A biographical novel in the grand European literary tradition that spans multiple generations and three centuries of tumultuous Central European history, as witnessed by the Esterhazys, a leading Hungarian family.
The Esterhazys, one of Europe's most prominent aristocratic families, are indelibly inscribed in the history of the Hapsburg Empire. Having gone through epic conquest, tragedy, triumph and near destruction, the Esterhazy family lore is rich, poignant, entertaining and awe-inspiring. `Celestial Harmonies' is a national epic in the form of fiction, which Esterhazy writes by reinventing the traditional form of the dynastic saga.
Beginning with short sections narrated in the first person, `Celestial Harmonies' recounts legends, inventions and episodes that form a mosaic in which chronology is abandoned and only one prominent figure exists: 'My Father'. The character of 'My Father' is a Don Juan, a profligate, a tycoon and a scholar, a bishop, an architect, a madman and a tyrant, an envoy and a premier, a student of Helmholtz and the cat in Schrodinger's experiment. He stands for each and every family member, functioning as a mount for simply everything, a man as unlimited and inexhaustible as the power born by the book's fictional family.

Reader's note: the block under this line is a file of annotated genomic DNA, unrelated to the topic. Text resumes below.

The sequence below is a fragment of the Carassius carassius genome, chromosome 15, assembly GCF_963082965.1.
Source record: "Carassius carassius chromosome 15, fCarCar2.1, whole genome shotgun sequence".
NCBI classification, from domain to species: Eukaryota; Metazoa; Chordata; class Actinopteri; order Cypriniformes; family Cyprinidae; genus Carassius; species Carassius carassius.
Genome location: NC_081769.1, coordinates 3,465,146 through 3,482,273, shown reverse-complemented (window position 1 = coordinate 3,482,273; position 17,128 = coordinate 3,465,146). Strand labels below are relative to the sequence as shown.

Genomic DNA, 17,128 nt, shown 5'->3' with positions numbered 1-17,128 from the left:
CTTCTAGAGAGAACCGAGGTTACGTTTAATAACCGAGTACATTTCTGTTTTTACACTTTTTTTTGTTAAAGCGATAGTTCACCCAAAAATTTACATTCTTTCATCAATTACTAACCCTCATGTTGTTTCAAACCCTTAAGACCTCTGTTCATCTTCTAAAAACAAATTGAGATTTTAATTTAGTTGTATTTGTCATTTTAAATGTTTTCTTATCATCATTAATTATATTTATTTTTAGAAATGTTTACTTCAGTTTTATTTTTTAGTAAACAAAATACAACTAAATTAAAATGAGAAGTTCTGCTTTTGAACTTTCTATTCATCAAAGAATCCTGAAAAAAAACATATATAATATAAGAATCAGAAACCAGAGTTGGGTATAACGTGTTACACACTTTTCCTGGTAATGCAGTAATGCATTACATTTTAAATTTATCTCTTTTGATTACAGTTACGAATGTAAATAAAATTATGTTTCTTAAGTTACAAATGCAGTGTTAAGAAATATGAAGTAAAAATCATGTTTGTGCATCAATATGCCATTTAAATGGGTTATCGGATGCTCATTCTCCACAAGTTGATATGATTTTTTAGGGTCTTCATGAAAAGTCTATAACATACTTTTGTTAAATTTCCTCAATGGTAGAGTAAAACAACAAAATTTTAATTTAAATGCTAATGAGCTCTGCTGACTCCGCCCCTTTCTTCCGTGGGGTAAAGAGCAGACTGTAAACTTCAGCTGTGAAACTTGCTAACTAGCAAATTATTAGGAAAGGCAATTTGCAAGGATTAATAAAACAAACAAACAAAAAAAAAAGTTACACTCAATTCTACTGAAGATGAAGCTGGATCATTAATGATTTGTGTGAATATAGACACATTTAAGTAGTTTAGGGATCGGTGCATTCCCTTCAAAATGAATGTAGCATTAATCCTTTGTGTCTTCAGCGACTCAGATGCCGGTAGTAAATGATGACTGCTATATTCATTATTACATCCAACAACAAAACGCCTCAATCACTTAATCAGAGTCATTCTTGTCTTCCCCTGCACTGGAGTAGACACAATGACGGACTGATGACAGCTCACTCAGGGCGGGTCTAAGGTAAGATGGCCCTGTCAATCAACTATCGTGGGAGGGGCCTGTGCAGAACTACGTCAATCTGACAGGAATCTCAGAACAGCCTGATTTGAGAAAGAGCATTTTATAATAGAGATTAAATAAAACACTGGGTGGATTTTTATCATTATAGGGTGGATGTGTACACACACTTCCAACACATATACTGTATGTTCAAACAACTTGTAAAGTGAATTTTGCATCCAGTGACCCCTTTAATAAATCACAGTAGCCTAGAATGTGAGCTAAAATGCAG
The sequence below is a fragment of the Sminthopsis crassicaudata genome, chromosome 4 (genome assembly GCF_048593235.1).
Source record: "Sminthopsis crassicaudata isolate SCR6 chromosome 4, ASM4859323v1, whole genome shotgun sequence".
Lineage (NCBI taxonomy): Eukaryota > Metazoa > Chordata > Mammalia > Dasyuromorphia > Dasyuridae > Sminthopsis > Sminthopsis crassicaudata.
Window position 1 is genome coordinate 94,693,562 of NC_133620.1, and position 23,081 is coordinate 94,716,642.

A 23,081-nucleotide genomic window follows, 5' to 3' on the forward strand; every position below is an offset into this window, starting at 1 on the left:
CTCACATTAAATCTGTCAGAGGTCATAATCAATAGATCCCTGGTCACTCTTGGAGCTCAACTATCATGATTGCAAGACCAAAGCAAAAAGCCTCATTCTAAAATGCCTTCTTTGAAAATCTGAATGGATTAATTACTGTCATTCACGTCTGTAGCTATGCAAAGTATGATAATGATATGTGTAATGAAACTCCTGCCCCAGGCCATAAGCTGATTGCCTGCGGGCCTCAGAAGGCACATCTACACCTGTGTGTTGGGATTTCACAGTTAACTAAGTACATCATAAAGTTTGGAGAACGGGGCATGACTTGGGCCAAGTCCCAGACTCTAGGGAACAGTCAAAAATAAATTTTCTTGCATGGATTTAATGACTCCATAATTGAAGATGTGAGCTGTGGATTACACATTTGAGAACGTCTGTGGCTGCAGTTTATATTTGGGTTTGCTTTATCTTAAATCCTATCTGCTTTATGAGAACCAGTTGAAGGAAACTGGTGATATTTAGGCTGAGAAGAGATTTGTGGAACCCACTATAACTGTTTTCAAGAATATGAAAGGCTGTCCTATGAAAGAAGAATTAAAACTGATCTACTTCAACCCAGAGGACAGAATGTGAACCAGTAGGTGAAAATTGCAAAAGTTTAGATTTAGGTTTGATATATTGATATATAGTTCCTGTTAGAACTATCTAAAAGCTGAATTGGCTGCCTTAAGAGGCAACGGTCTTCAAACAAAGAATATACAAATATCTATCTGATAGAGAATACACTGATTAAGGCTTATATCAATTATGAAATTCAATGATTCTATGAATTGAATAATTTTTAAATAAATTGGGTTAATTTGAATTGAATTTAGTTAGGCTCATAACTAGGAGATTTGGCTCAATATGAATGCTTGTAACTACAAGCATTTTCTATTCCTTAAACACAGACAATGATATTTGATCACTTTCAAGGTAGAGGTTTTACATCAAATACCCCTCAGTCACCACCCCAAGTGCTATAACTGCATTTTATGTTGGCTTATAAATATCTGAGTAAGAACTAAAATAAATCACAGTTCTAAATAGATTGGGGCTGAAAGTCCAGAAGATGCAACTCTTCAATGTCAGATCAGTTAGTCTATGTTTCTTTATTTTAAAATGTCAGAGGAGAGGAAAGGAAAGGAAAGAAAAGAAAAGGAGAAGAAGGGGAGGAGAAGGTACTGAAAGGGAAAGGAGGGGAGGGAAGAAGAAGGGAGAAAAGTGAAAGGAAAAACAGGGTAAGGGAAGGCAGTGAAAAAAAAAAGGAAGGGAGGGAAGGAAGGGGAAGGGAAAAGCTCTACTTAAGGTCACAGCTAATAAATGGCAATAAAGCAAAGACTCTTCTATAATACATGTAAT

`Celestial Harmonies' is a rich, dazzlingly original exploration of the emotional ties that bind men to their fathers, bonds that stand outside time, place and history. Old world glamour meets harsh post-war reality in a novel that touches on all aspects of life and philosophy relevant to us today - the nature of dictatorship, love, hate and family relationships, to meditations on betrayal, God and Christianity.
Publisher: HarperCollins Publishers
Number of pages: 880
Weight: 582 g
Dimensions: 198 x 129 x 53 mm
`Esterhazy's writing is agile and compelling ... The polyform narration is fascinating in its ambition, its effect rather like a literary one-man band.' TLS
`An unusual and remarkable book ... Enthralling and enjoyable.' Adam Zamoyski, Spectator
`This novel is an agility class. But it doesn't seem to matter if the reader is not very agile. All one needs to enjoy it is enough time and a certain willingness to step along with a very dancing sort of writer.' Independent
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